What is Gruyère?
Gruyère is a firm pale yellow Swiss cheese with few to no “eyes.” It is one of the most well-known cheeses to hail from Switzerland and is named after the Swiss town of Gruyères.
In order to produce its notable taste, Gruyère is traditionally aged for at least 4-5 months. This allows enough time to develop a distinct flavor that evolves with maturity.
Although it can be eaten raw, it also melts quite easily making it a perfect cheese for any dish requiring melted cheese.
Are Gruyère and Swiss cheese the same thing?
Not exactly. Although Gruyère is technically a type of Swiss cheese because it originated in Switzerland, it is not the typical “holey” Swiss cheese that you’d expect to see a cartoon mouse eat. That description goes to Emmentaler, the Swiss cheese. There are over 475 types of Swiss cheese besides Gruyère and Emmentaler including Engelberg cheddar, L’Etivaz, Sbrinz, Scharfe Maxx, Tête de Moine and Vacherin Fribourgeois.
How does it taste?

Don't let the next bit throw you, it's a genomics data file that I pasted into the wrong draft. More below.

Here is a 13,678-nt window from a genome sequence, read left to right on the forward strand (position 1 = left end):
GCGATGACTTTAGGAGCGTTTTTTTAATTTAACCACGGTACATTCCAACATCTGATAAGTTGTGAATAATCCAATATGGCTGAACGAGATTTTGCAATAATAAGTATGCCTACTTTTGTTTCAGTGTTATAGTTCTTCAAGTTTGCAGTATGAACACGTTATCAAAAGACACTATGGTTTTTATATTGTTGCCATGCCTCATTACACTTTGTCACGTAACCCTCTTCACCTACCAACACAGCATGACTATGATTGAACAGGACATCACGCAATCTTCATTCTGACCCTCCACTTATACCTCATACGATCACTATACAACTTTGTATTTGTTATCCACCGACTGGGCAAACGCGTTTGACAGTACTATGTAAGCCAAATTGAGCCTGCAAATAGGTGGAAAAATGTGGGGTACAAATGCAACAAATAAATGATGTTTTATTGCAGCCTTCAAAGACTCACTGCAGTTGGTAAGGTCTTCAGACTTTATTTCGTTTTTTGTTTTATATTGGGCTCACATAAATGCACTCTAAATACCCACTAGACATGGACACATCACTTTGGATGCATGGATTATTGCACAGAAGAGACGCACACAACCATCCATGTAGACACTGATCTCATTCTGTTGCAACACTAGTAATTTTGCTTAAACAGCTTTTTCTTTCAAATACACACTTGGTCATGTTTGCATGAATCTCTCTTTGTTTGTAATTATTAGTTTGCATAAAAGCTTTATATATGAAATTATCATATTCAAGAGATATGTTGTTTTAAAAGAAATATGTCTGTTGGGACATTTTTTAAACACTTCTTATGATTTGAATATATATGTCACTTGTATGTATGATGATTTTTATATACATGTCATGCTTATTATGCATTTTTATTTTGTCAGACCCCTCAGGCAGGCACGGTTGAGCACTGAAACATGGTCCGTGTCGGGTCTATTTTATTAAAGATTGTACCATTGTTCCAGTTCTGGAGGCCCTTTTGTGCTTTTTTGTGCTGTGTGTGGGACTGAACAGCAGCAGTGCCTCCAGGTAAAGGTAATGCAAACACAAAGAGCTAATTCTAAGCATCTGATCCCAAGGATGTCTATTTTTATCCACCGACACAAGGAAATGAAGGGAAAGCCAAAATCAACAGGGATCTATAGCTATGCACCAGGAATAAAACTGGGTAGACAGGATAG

Gruyère has a rich and creamy yet slightly salty taste. Like many kinds of artisanal cheese, its flavor develops and matures over time. Less mature versions are creamier and sweeter with a bit of a nutty flavor. They are also known to have hints of caramel and hazelnut.
More mature versions have a bolder, earthier flavor profile. When fully matured, the texture becomes a bit grittier attributed to loss of moisture.
What is Gruyère similar to?
It is most similar to other Swiss or Alpine cheeses as well as a few other European cheeses such as:
- Beaufort – a firm French cheese made from cow’s milk
- Emmental – a semi-hard Swiss cheese made from cow’s milk
- Jarlsberg – a Norweigian cow’s milk cheese with holes
- comté – a semi-hard French cheese made from cow’s milk
- raclette – a semi-hard Swiss cheese made from cow’s milk best known for melting
What does Gruyère go well on?
Although it can be eaten on its own, this Swiss cheese can also be combined with other cheeses and used as a topping for many dishes. Add it to:
What does it pair well with?
Gruyère pairs well with a variety of different wines, depending on its maturity. Younger versions are best paired with sparking wines, whites and lighter-bodied reds:
- sauvignon blanc
- pinot noir
More mature versions are a better match for sweeter, bolder wines:
- cabernet sauvignon
Kristina Reynolds is the Founder & CEO of Glutto and an alumna of the University of California, San Diego. She writes articles & posts for Glutto Digest with insights from fellow industry experts. Furthermore, she is the author of The Fittest Food Lovers: How EVERY BODY Can be Incredibly Fit and Still Enjoy Food, a collaborative philanthropic book with proceeds going to charities that fight world hunger.